There is more to regional Australia than most Australians realise.
The RAI is challenging Australians to review the way they think about regional Australia.
Too often the term ‘regional Australia’ is shorthand for small rural towns, when people talk about regional Australia they usually have one type of community in mind – small, with most people working in agriculture and a long way from any capital city.
While there are many communities like this in regional Australia, most are different. To respond to the needs of our regions, it is essential that we move beyond this one-dimensional view.
So what does regional Australia actually look like? Our latest work – Foundations of Regional Australia – has tackled this question head on. Using demographic, social and economic change data, we’ve defined four different regional types based on the relationships between a region’s key industries, it’s proximity to larger cities and local population size.
Designed to reflect these patterns in regional Australia, and based on the key drivers (explained below) of economic growth and change which influence the entire Australian economy, the four regional types – Regional Cities, Connected Lifestyle Regions, Industry and Service Hubs and Heartland Regions – capture both the diversity and the common challenges faced by regional Australians. Su McCluskey, CEO of the RAI, explains the purpose of categorising these regional types is to provide a reference point to better understand the demographic, social and economic change factors which influence regional Australia.
“For too long, regional Australia has been viewed and governed using a ‘one size fits all’ attitude and approach. Our research provides an understanding of the common elements which distinguish regional Australia into four distinctly different economic communities.
“By identifying these factors and how they are likely to influence regions, we can also determine how successful a region will be in reaching its potential.
“A third of Australians live in regional communities yet regional Australia contributes more than two-thirds of our exports and 32% of GDP. It’s vitally important to understand regional Australia and its diversity so we can develop policy and mechanisms that will enable it to flourish” Su explained.
Each of the regional types are influenced by an enormous amount of factors in many different ways. Economic, social and demographic headwinds all interact and provide unique scenarios.
Using the Foundations of Regional Australiaas a basis for thinking about the regional communities, we can help our regions build a clear picture of their potential. It is up to our regions to play a greater role in shaping outcomes, and we want to help them take control of their futures.
If we can work together to understand where a local community is in the big picture, and how the future might unfold, we can use this knowledge to help regions create change on their own terms.
Demography in Different Types of Regions
- Regional Cities, which have populations of over 50,000 persons. They have diverse economies and the chance to use their size and diversity to shape their own future.
- Connected Lifestyle Regions do not have city population size, but are close to our major metropolitan regions. They will be influenced by their connection with these cities.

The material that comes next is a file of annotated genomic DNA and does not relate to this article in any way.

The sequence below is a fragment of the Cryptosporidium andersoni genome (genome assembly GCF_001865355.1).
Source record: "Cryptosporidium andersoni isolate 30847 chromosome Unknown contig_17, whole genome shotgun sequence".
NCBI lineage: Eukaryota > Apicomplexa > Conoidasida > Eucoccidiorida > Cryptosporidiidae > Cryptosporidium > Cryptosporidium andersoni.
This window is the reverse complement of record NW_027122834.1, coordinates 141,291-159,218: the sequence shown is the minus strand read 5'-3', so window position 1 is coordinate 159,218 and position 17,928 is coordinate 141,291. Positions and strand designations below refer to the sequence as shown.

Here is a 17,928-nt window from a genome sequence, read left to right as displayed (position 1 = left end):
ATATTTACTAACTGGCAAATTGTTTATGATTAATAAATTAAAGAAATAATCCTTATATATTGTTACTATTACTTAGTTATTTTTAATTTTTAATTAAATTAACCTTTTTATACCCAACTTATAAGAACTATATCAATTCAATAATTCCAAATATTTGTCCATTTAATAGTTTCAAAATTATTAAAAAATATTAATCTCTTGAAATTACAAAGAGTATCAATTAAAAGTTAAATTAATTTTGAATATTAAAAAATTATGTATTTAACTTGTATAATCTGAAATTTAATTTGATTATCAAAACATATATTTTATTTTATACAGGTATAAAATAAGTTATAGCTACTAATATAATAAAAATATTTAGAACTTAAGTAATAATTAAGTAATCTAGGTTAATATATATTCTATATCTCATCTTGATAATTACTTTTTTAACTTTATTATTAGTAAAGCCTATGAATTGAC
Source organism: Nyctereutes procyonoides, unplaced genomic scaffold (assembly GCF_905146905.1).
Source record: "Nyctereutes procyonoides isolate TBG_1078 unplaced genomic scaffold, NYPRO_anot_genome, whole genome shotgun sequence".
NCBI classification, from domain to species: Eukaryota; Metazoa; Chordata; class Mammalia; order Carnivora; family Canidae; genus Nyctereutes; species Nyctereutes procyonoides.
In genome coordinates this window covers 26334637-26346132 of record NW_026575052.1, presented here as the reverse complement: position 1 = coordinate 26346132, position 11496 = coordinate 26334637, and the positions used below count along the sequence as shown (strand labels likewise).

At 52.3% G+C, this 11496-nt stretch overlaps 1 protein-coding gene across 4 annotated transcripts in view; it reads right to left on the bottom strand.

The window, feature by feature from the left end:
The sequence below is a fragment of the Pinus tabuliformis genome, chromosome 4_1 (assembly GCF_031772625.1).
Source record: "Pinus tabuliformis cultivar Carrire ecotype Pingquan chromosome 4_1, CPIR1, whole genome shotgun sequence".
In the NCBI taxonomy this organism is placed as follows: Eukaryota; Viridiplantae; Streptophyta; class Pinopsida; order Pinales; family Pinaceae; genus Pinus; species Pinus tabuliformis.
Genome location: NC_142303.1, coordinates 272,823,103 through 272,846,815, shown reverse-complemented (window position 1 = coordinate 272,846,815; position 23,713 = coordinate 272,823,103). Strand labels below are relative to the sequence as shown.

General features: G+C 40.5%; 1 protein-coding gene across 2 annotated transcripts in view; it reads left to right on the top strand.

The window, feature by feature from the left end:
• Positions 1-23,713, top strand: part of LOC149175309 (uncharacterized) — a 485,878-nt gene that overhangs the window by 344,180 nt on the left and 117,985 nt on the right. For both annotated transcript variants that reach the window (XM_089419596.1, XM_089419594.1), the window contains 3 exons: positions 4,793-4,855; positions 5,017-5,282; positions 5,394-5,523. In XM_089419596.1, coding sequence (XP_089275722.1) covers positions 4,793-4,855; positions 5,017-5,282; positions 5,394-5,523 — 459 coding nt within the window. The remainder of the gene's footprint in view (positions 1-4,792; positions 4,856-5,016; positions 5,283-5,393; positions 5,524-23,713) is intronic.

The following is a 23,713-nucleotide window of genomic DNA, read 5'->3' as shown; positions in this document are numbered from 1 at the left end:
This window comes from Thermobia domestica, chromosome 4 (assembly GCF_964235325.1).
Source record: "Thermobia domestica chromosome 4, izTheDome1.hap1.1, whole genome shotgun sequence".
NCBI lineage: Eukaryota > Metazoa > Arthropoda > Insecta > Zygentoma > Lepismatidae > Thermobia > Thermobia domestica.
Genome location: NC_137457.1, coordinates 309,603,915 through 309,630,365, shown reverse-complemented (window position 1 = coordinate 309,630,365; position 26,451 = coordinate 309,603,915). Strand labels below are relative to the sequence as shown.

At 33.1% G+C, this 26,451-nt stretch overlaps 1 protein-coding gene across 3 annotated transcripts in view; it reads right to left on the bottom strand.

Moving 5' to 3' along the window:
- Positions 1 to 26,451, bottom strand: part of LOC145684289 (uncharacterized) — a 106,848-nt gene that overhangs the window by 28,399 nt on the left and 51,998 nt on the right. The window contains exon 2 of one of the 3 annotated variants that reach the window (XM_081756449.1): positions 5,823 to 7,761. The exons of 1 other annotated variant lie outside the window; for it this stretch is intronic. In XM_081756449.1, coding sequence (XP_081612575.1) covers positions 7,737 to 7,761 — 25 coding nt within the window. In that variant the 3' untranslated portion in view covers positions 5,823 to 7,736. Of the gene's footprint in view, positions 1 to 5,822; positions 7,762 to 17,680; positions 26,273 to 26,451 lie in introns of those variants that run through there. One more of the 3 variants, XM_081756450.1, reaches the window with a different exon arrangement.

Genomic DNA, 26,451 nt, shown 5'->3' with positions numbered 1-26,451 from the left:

- Industry and Service Hubs are regional centres with between 15,000 – 50,000 residents, located further from major metropolitan areas. Their performance is linked to industry outcomes, but their population size means they could be resilient to changes over time.
- Heartland Regions are smaller regional areas that are not close to other major metropolitan or Regional Cities. Industry trends and local ingenuity will shape their future.
Figure 1: Proportion of regional Australians living in each type of regional area
Drivers of Growth
As part of Australia’s national economy, each region has a relationship with the key drivers of economic growth and change influencing the entire Australian economy.
The first, and one of the most important drivers of an areas potential, is its population. The more people who live in an area, the more diverse its local economy is likely to be. Populations of 50, 000 (Regional Cities) or more, have reached the first level of ‘critical mass’ – providing a foundation for a level of economic diversity which supports strength and resilience and the capacity to generate growth from within the region.
The next key driver is industry. The success of a community’s business determines wider economic success. If a community’s businesses are concentrated in particular industries, this can favourably boost their exposure to wider industry trends.
The last driver is proximity – the advantages or challenges linked to a regions location. A small community near a major metropolitan area or Regional City has different opportunities to one which is a long way from any large population base. Proximity to natural resources and significant infrastructure will also shape economic opportunities in many places.
All regions face unique challenges, without a reference point, there is a risk that the tide of demographic, social and economic change can become incomprehensible. The Foundations provide a reference point for considering the future of individual communities and regional Australia as a whole.
“Knowing where a particular region fits into the grand scheme of Australia allows us to better understand their unique pathway to success, after all, Knowledge is power!” Su concluded.
Download a full copy of the report
Read the media release